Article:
The exhausted 36th Division was committed to action to clean up Colmar. The rapid enemy retreat from Ribeauville and the hills dominating Colmar greatly worried the German High Command with the result that large reinforcements were brought in to face the 36th Division. On 12 December a major assault was launched against the 141st Regiment on the Divisions right. The enemy force included an entire German officer candidate school determined to turn the 36th Divisions flank and cut the Ribeauville-St. Marie road. The 36th units were initially encircled but, in hand-to-hand combat and using every available man, the 2nd Battalion of the 141st pushed the enemy back. Meanwhile another enemy unit moved around the 2nd Battalion to assault Riquewihr and the Regimental CP. The undermanned two and one half companies of the exhausted 1st Battalion, in reserve, counterattacked and reestablished Division positions.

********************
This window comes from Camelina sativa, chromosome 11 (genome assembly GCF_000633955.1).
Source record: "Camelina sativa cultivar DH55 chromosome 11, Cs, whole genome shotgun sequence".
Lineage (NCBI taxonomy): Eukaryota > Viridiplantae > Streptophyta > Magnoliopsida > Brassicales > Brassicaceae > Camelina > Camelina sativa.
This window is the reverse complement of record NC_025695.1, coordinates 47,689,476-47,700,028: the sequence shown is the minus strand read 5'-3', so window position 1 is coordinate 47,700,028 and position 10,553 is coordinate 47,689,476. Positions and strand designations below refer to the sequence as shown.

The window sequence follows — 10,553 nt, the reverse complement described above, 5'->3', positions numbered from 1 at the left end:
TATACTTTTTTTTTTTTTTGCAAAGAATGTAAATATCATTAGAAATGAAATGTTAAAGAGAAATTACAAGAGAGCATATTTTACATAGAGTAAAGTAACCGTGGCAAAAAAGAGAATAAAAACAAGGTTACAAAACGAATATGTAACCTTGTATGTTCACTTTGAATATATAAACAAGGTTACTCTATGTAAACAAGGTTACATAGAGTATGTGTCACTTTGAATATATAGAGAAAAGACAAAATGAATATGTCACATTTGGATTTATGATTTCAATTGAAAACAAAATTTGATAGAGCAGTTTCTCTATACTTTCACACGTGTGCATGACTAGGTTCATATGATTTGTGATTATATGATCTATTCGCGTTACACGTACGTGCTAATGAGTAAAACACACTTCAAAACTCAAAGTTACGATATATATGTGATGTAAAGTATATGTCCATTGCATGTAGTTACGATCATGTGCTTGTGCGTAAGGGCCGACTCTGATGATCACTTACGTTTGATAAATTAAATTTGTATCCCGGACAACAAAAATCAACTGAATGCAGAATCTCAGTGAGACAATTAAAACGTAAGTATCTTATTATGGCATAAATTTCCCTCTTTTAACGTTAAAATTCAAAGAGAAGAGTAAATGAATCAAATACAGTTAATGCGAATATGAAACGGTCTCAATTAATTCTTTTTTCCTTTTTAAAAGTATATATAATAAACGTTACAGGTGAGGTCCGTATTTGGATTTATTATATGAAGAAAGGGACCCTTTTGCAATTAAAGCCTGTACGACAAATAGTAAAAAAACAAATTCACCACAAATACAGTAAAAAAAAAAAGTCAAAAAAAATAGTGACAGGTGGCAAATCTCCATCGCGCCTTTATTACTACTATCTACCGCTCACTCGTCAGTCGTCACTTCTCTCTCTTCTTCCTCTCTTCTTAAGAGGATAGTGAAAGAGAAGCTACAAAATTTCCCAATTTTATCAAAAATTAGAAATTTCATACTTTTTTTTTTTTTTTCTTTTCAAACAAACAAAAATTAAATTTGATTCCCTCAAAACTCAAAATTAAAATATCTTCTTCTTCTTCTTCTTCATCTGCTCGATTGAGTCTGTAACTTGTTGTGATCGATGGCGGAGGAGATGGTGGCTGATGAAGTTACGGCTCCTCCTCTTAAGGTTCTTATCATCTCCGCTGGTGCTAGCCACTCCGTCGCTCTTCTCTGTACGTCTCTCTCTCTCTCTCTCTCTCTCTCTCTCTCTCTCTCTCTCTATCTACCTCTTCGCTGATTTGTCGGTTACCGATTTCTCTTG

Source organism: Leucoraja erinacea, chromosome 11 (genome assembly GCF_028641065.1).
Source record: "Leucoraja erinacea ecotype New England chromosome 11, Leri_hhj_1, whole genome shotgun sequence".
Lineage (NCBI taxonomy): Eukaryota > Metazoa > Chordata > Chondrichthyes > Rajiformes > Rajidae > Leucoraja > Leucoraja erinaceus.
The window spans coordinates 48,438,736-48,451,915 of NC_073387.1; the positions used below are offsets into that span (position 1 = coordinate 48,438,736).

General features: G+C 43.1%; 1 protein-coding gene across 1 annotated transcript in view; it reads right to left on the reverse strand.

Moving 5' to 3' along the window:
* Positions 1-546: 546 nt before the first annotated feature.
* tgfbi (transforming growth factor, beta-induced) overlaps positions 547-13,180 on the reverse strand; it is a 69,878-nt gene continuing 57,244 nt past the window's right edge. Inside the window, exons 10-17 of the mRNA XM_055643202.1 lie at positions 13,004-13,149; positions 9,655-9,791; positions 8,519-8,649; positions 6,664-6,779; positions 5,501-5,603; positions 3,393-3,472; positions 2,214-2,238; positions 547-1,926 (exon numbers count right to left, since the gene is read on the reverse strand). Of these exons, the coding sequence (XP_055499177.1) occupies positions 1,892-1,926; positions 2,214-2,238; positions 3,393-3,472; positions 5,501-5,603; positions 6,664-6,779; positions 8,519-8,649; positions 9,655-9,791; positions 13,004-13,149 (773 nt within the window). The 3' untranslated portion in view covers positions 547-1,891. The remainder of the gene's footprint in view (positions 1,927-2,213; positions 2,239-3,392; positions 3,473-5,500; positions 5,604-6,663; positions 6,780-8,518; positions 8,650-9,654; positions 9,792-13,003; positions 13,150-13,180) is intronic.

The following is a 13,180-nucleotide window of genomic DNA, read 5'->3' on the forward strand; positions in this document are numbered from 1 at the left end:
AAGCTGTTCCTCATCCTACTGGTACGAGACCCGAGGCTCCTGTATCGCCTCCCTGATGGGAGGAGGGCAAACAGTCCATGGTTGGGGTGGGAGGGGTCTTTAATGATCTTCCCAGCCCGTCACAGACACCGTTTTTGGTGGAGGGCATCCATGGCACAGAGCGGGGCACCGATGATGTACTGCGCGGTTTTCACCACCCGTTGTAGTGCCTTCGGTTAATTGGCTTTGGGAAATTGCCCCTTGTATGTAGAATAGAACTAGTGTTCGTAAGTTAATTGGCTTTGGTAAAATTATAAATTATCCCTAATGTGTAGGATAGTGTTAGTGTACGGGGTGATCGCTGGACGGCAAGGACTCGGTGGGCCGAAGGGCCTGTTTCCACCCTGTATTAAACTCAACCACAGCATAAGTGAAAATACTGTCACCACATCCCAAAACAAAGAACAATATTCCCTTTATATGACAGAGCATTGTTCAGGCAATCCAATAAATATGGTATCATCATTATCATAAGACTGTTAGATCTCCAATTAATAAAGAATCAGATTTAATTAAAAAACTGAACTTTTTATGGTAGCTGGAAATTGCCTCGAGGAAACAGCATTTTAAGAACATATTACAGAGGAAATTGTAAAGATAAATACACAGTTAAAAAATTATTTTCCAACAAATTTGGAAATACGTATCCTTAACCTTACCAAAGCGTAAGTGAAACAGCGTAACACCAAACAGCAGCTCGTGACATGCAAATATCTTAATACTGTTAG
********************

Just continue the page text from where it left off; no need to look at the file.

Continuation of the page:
443rd Batteries were immediately notified to be alert for infiltrating enemy patrols. About noon on 12 December an urgent message from 36th Division G-3 asked for 443rd help in repulsing an expected attack on Scherwiller by 250 German infantrymen reported in the vicinity of Selestat. The Division at this time had absolutely no reserves and infantry companies were down to half or less of their normal strength. The left flank of the Division ended at Scherwiller just west of Selestat. The nearest 443rd unit was Platoon D-2, on road defense at the time and in reserve for such emergencies. But at the time it was out of radio contact since it was moving its positions. Capt. Fisher, S-3, immediately drove to where Platoon D-2 was moving into its new positions, and convoyed the platoon to the eastern edge of Scherwiller, ready to repulse the expected German attack. Arrival of a French armored column from the northwest, several hours later, apparently ended the enemys attack plans. The 36th Divisions left flank was finally secure.